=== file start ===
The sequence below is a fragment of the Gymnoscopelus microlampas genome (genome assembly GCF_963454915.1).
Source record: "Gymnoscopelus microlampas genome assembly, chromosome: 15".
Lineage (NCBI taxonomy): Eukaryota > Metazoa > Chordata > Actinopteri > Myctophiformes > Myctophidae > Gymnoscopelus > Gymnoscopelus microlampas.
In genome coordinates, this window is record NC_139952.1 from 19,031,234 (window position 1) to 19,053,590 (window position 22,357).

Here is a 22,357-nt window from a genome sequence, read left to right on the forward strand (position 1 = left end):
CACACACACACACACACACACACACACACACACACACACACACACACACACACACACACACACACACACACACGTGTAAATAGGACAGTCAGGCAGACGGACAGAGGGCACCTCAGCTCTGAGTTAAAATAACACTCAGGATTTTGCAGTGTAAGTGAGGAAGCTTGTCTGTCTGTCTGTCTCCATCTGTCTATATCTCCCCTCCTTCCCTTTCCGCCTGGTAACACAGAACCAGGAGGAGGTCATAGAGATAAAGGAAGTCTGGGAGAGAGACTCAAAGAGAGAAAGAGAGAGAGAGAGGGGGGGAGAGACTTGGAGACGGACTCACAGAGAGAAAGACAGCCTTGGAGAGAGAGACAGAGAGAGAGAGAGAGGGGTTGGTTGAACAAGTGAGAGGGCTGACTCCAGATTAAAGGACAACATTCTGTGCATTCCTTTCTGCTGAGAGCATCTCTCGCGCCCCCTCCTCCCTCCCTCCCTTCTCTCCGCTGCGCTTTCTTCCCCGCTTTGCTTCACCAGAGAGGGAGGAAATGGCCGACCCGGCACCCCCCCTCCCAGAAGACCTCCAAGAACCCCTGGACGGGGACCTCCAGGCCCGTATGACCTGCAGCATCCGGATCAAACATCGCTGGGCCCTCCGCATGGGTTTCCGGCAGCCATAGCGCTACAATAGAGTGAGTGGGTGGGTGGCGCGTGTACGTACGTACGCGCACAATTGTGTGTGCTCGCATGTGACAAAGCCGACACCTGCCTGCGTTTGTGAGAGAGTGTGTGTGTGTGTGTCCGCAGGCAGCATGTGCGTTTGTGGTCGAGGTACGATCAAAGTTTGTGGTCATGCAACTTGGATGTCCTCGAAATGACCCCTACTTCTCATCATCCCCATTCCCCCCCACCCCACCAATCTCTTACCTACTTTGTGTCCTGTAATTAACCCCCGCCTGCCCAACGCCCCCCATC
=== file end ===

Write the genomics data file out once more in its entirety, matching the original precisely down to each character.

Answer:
The sequence below is a fragment of the Gymnoscopelus microlampas genome (genome assembly GCF_963454915.1).
Source record: "Gymnoscopelus microlampas genome assembly, chromosome: 15".
Lineage (NCBI taxonomy): Eukaryota > Metazoa > Chordata > Actinopteri > Myctophiformes > Myctophidae > Gymnoscopelus > Gymnoscopelus microlampas.
In genome coordinates, this window is record NC_139952.1 from 19,031,234 (window position 1) to 19,053,590 (window position 22,357).

Here is a 22,357-nt window from a genome sequence, read left to right on the forward strand (position 1 = left end):
CACACACACACACACACACACACACACACACACACACACACACACACACACACACACACACACACACACACACGTGTAAATAGGACAGTCAGGCAGACGGACAGAGGGCACCTCAGCTCTGAGTTAAAATAACACTCAGGATTTTGCAGTGTAAGTGAGGAAGCTTGTCTGTCTGTCTGTCTCCATCTGTCTATATCTCCCCTCCTTCCCTTTCCGCCTGGTAACACAGAACCAGGAGGAGGTCATAGAGATAAAGGAAGTCTGGGAGAGAGACTCAAAGAGAGAAAGAGAGAGAGAGAGGGGGGGAGAGACTTGGAGACGGACTCACAGAGAGAAAGACAGCCTTGGAGAGAGAGACAGAGAGAGAGAGAGAGGGGTTGGTTGAACAAGTGAGAGGGCTGACTCCAGATTAAAGGACAACATTCTGTGCATTCCTTTCTGCTGAGAGCATCTCTCGCGCCCCCTCCTCCCTCCCTCCCTTCTCTCCGCTGCGCTTTCTTCCCCGCTTTGCTTCACCAGAGAGGGAGGAAATGGCCGACCCGGCACCCCCCCTCCCAGAAGACCTCCAAGAACCCCTGGACGGGGACCTCCAGGCCCGTATGACCTGCAGCATCCGGATCAAACATCGCTGGGCCCTCCGCATGGGTTTCCGGCAGCCATAGCGCTACAATAGAGTGAGTGGGTGGGTGGCGCGTGTACGTACGTACGCGCACAATTGTGTGTGCTCGCATGTGACAAAGCCGACACCTGCCTGCGTTTGTGAGAGAGTGTGTGTGTGTGTGTCCGCAGGCAGCATGTGCGTTTGTGGTCGAGGTACGATCAAAGTTTGTGGTCATGCAACTTGGATGTCCTCGAAATGACCCCTACTTCTCATCATCCCCATTCCCCCCCACCCCACCAATCTCTTACCTACTTTGTGTCCTGTAATTAACCCCCGCCTGCCCAACGCCCCCCATC